Building oil and gas pipelines can be dangerous work. And the fatality rate on the job reflects that.
For the last 10 years, oil and gas extraction workers have had one of the highest fatality rates in the nation. In 2016, pipeline construction workers died on the job 3.6 times more often than the average American worker.
The safety of the workers who build and maintain pipelines is the subject of an article by journalist Antonia Juhasz in the latest issue of Pacific Standard Magazine. It’s called “Death on the Dakota Access; An investigation into the deadly business of building oil and gas pipelines.”
Kara Holsopple spoke with Juhasz recently to learn more.
Kara Holsopple: Through your investigation and reporting, you found that oil and gas pipeline workers had a higher fatality rate than the average American worker. Tell me about the numbers and where the data came from.
Antonia Juhasz: I didn’t actually even set out to write an investigation about oil pipeline safety, but when I discovered that one worker, Nicholas Janesich, had died building the Dakota Access Pipeline, and I saw a brief report of it by the North Dakota Associated Press, I decided to look more deeply into what caused his death, and then to ask this question of overall safety and security.
What I found out was that the Bureau of Labor Statistics (BLS), the standard set of information that we use for understanding the fatality rates associated with different industries in the United States, only started reporting deaths in oil and natural gas pipeline construction in 2003. And they have never produced, publicly, a fatality rate for oil and natural gas pipeline construction.
So I spoke with BLS, and tried to understand why they hadn’t run this information. They didn’t really have an answer for me. They weren’t planning on doing it, and I couldn’t convince them to do it. So, I decided to do it myself. And with the guidance of the BLS, I constructed my own dataset, using their data on fatalities and on employment in oil and natural gas pipeline construction.
What I came up with is, oil and gas pipeline construction workers having a fatality rate in 2016 that was 3.6 times the national average for the average American worker. And that it has reached highs of 7 times the average rate, and since 2003 has averaged 4.3 times the fatality rate for the average American worker.
KH: You write about some of the really gruesome ways that pipeline workers have been killed: crushed by pipes weighing thousands of pounds, burned in explosions. You mentioned the worker who died during the Dakota Access Pipeline construction, Nicholas Janesich, and another worker who died during the construction of that pipeline. Can you tell me a little bit about what happened to them?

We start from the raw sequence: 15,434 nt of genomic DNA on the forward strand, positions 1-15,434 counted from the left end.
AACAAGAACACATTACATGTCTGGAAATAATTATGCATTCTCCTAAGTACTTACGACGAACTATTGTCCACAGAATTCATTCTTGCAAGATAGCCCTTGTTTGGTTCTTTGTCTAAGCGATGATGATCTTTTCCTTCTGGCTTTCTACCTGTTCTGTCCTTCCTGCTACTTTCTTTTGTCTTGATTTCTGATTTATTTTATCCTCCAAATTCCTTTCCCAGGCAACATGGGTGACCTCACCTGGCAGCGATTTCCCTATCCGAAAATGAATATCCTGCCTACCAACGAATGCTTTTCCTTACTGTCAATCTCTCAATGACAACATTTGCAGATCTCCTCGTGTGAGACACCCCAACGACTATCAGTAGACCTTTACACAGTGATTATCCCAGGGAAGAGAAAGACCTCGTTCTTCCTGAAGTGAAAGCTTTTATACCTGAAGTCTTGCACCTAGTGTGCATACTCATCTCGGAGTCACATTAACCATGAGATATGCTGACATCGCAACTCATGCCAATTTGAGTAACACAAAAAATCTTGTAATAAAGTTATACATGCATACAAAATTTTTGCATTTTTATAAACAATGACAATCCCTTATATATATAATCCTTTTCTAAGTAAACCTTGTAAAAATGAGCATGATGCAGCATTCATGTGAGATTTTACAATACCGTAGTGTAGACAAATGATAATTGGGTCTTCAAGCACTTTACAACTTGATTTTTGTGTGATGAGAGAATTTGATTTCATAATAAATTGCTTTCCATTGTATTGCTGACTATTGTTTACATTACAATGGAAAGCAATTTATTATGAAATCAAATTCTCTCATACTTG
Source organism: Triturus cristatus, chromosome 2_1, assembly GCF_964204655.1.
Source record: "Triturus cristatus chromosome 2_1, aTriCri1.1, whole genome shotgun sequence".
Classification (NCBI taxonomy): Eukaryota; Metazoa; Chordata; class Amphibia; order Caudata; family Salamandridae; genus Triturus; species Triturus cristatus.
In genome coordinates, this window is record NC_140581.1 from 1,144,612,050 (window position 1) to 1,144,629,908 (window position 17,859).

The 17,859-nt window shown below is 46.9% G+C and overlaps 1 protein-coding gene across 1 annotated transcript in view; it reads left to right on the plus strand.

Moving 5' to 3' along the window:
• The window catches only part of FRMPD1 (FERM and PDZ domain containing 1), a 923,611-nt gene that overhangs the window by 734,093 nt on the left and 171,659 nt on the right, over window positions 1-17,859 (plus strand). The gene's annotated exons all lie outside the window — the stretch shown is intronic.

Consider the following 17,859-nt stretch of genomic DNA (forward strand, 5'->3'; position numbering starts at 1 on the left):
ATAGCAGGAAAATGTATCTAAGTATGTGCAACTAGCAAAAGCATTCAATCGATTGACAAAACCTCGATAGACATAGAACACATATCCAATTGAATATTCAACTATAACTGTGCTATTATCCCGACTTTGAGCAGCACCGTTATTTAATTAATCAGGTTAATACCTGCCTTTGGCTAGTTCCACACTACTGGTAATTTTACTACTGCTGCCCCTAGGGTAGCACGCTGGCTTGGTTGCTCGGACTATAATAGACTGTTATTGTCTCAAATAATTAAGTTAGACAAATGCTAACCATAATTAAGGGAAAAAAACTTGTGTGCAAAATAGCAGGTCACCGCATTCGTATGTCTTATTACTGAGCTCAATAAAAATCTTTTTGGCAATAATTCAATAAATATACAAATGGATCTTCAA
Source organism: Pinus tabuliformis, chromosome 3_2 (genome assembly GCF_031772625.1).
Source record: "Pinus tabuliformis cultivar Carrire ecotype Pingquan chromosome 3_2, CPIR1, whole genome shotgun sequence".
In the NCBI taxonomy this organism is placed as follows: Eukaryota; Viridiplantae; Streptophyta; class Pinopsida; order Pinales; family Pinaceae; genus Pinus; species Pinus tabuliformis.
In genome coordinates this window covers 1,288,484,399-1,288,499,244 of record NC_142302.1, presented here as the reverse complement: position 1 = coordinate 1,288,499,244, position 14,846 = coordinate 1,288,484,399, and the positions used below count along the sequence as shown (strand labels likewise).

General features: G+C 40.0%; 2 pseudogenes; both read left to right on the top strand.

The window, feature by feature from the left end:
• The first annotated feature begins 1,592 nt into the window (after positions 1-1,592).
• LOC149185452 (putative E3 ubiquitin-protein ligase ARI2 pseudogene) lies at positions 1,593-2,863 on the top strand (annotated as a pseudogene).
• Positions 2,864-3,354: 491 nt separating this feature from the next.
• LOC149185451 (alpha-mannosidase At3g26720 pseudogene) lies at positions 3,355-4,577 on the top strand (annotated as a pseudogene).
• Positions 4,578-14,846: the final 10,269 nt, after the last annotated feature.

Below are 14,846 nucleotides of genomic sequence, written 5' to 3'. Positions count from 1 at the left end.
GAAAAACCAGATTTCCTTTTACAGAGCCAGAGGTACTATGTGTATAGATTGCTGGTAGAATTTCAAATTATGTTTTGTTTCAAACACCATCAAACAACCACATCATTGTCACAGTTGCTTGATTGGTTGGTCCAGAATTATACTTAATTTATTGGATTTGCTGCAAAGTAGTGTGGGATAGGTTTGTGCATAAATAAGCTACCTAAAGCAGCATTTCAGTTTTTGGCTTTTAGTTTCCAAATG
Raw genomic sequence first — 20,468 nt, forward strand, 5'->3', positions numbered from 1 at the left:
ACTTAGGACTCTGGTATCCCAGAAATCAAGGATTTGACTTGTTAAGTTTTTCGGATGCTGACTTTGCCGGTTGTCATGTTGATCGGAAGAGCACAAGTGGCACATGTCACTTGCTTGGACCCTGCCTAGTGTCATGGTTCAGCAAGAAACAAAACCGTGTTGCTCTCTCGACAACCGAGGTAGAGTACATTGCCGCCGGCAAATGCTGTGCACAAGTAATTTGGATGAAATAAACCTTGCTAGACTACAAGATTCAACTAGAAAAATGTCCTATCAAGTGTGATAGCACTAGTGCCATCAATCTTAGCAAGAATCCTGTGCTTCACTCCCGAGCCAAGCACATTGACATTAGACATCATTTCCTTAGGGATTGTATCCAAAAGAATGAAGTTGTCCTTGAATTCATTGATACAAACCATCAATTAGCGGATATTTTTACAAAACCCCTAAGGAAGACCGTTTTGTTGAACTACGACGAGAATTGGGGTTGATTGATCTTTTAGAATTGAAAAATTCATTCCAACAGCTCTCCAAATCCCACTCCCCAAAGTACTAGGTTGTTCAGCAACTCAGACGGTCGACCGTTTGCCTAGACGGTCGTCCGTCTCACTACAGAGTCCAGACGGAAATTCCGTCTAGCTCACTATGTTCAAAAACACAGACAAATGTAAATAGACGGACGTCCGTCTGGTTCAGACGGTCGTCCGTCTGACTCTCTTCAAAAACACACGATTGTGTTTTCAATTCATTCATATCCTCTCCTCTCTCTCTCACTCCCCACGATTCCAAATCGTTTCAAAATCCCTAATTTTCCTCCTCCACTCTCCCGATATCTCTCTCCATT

AJ: Nicholas Janesich’s death, which happened in August 2016, was reported by the Associated Press, but there were not very many details. So I did a Freedom of Information Act request, interviewed a sheriff and other local parties.
There were no witnesses to his death because, as fracking has brought production into much more rural areas, workers are working far apart from each other, and far apart from any sort of major city center. And so Janesich was working alone, essentially, out near where the Dakota Access Pipeline starts. He had never worked on pipeline construction before, and was only three weeks into the job. He was driving a tractor. Pipe was already in the ground; the earth was returned above it; and he was re-tilling the land using something called a ripper to allow vegetation to grow there again. The tractor he was working on had been altered. It jammed. He got out to fix it himself. He probably should have waited for a foreman to get a professional to fix it, but he jammed a crowbar into the ripper. And these blades that are used to till the ground, dislodged and struck him in the skull.
He made his way back into the tractor and was randomly found by his foreman who happened to be driving another worker to another tractor site. He was taken to this tiny hospital in Tioga, then airlifted to a somewhat larger city, and he died from a from a skull fracture less than 24 hours after being injured.
Just three days later, at the other end of the pipeline in Illinois, another worker who was working on the pipeline, Troy Dolen, was also killed. His death had not been reported as associated with the Dakota Access Pipeline until I filed a Freedom of Information Act request and started digging. And his death was exceptionally avoidable. He had been suffering from heat stroke all day, moving heavy equipment around. He seemed to have sought out shade under a truck, which is used to haul these massive pieces of equipment, and he must’ve fallen asleep or potentially passed out. The driver of the truck moved the truck not knowing he was under it and crushed him to death killing him.
KH: Who is looking out for these workers? What are the regulations?